Kirsty McDonald and co-authors publish a new paper in Interface that investigates whether maintaining energy use or stability is prioritized when energy and stability are compromised. It seems neither are, at least not acutely.
McDonald, K.A., Cusumano, J.P., Peeling, P., Rubenson, J. Multi-objective control in human walking: insights gained through simultaneous degradation of energetic and motor regulation systems. (2019). J. R. Soc. Interface. 16: doi: 10.1098/rsif.2019.0227. (PDF)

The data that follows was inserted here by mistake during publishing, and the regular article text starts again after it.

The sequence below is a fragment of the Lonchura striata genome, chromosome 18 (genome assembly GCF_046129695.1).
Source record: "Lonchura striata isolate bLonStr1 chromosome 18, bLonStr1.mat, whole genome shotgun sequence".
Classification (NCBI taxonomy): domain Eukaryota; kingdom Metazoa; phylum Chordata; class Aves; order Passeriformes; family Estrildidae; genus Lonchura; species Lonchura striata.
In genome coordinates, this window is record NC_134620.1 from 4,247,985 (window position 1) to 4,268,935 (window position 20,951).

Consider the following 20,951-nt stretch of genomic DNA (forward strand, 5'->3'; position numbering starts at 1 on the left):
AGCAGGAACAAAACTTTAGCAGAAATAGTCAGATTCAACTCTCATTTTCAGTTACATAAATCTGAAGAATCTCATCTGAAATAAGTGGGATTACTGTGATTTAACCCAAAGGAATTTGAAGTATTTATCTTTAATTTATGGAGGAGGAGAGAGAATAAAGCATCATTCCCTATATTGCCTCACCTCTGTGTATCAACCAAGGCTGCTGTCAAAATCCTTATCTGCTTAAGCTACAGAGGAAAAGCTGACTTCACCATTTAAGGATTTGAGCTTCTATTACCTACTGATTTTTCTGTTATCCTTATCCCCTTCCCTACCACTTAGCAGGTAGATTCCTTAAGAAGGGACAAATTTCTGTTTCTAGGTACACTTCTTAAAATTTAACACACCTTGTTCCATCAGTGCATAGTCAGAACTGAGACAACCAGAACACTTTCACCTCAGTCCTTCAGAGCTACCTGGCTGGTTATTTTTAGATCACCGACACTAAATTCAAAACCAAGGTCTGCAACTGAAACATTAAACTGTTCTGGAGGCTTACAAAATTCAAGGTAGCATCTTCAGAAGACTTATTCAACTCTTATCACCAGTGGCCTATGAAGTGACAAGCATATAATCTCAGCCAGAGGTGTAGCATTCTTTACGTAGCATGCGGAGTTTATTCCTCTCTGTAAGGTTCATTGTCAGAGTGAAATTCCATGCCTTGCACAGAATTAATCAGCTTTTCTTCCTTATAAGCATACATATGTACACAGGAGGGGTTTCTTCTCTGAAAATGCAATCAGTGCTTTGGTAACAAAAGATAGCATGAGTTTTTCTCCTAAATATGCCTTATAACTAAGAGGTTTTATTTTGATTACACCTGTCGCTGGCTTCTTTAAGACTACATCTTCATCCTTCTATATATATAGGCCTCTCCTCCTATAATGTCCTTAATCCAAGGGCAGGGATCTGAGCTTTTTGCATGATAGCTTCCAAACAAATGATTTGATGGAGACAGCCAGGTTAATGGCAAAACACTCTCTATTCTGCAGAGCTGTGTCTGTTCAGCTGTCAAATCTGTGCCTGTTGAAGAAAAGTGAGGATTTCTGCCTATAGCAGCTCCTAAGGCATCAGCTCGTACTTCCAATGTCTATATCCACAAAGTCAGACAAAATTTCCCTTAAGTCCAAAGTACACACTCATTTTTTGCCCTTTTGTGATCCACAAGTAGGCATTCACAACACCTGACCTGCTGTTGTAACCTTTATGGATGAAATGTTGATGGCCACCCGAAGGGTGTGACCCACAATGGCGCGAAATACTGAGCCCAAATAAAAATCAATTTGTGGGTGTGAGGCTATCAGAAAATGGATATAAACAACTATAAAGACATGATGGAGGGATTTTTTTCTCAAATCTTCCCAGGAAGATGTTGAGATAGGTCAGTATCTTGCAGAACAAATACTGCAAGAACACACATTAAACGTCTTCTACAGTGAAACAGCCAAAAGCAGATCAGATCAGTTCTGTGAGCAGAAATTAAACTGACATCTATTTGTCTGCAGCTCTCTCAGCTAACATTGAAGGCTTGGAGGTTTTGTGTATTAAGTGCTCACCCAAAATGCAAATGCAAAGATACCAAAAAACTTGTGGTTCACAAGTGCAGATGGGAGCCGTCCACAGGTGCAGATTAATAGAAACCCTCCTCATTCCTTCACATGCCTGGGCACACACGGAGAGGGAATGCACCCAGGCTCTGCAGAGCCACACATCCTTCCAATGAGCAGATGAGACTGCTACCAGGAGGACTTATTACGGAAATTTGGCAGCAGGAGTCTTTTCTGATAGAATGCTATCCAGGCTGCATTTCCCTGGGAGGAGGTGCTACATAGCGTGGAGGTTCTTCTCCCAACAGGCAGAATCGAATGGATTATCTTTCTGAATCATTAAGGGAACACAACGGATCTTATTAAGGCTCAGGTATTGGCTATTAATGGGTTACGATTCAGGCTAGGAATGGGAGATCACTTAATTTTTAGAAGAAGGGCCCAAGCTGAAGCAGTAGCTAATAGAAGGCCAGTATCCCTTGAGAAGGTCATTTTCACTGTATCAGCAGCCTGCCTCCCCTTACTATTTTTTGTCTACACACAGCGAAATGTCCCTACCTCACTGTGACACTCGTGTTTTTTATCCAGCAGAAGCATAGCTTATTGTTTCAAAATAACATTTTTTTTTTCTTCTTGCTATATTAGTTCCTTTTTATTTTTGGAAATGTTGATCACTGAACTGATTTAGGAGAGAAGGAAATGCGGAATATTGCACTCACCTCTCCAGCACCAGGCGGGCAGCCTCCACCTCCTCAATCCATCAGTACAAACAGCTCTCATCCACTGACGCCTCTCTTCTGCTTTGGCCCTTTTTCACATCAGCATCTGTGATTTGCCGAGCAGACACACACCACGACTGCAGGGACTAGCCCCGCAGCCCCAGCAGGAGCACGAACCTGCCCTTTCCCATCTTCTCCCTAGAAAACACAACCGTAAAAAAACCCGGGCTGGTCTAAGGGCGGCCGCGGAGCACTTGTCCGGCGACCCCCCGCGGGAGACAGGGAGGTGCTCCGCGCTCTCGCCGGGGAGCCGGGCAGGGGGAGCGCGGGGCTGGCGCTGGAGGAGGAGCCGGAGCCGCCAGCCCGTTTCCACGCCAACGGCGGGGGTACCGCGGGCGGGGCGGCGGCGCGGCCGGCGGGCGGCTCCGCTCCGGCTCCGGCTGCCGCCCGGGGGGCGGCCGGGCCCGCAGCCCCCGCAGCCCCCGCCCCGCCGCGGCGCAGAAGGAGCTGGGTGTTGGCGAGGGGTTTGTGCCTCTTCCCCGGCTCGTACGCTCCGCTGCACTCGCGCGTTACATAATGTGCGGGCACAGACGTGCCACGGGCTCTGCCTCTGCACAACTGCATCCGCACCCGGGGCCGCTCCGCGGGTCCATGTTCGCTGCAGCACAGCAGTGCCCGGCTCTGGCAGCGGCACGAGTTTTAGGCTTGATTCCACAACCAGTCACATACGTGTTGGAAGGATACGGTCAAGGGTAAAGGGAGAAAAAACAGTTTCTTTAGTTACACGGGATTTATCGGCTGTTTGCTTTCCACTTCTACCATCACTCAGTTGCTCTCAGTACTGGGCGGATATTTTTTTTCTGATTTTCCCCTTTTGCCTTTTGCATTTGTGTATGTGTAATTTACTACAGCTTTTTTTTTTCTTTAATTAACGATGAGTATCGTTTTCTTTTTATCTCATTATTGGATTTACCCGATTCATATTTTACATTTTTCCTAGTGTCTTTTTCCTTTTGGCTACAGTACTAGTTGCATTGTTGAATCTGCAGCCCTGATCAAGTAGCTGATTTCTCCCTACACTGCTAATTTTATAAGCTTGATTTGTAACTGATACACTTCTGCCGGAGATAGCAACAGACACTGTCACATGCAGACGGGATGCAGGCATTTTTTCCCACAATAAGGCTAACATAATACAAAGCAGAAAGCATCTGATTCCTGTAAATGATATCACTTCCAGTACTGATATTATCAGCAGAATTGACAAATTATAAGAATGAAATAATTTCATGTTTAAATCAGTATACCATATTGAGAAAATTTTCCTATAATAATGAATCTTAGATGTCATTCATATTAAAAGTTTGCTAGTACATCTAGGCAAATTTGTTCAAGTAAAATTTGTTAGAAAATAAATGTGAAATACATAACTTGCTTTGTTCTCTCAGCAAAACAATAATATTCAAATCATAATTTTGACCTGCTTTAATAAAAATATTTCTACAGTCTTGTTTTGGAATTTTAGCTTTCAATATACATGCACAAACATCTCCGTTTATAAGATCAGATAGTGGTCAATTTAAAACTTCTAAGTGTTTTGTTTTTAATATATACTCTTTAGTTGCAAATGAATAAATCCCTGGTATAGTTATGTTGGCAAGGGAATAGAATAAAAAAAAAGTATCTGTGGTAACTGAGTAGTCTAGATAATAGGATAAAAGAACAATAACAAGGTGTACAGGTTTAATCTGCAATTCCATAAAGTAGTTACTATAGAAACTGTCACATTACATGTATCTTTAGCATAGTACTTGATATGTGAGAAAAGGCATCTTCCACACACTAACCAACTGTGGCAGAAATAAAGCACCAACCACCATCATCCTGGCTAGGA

Minimization of metabolic energy is considered a fundamental principle of human locomotion, as demonstrated by an alignment between the preferred walking speed (PWS) and the speed incurring the lowest metabolic cost of transport. We aimed to (i) simultaneously disrupt metabolic cost and an alternate acute task requirement, namely speed error regulation, and (ii) assess whether the PWS could be explained on the basis of either optimality criterion in this new performance and energetic landscape. Healthy adults (N = 21) walked on an instrumented treadmill under normal conditions and, while negotiating a continuous gait perturbation, imposed leg-length asymmetry. Oxygen consumption, motion capture data and ground reaction forces were continuously recorded for each condition at speeds ranging from 0.6 to 1.8 m s−1, including the PWS. Both metabolic and speed regulation measures were disrupted by the perturbation (p < 0.05). Perturbed PWS selection did not exhibit energetic prioritization (although we find some indication of energy minimization after motor adaptation). Similarly, PWS selection did not support prioritization of speed error regulation, which was found to be independent of speed in both conditions. It appears that, during acute exposure to a mechanical gait perturbation of imposed leg-length asymmetry, humans minimize neither energetic cost nor speed regulation errors. Despite the abundance of evidence pointing to energy minimization during normal, steady-state gait, this may not extend acutely to perturbed gait. Understanding how the nervous system acutely controls gait perturbations requires further research that embraces multi-objective control paradigms.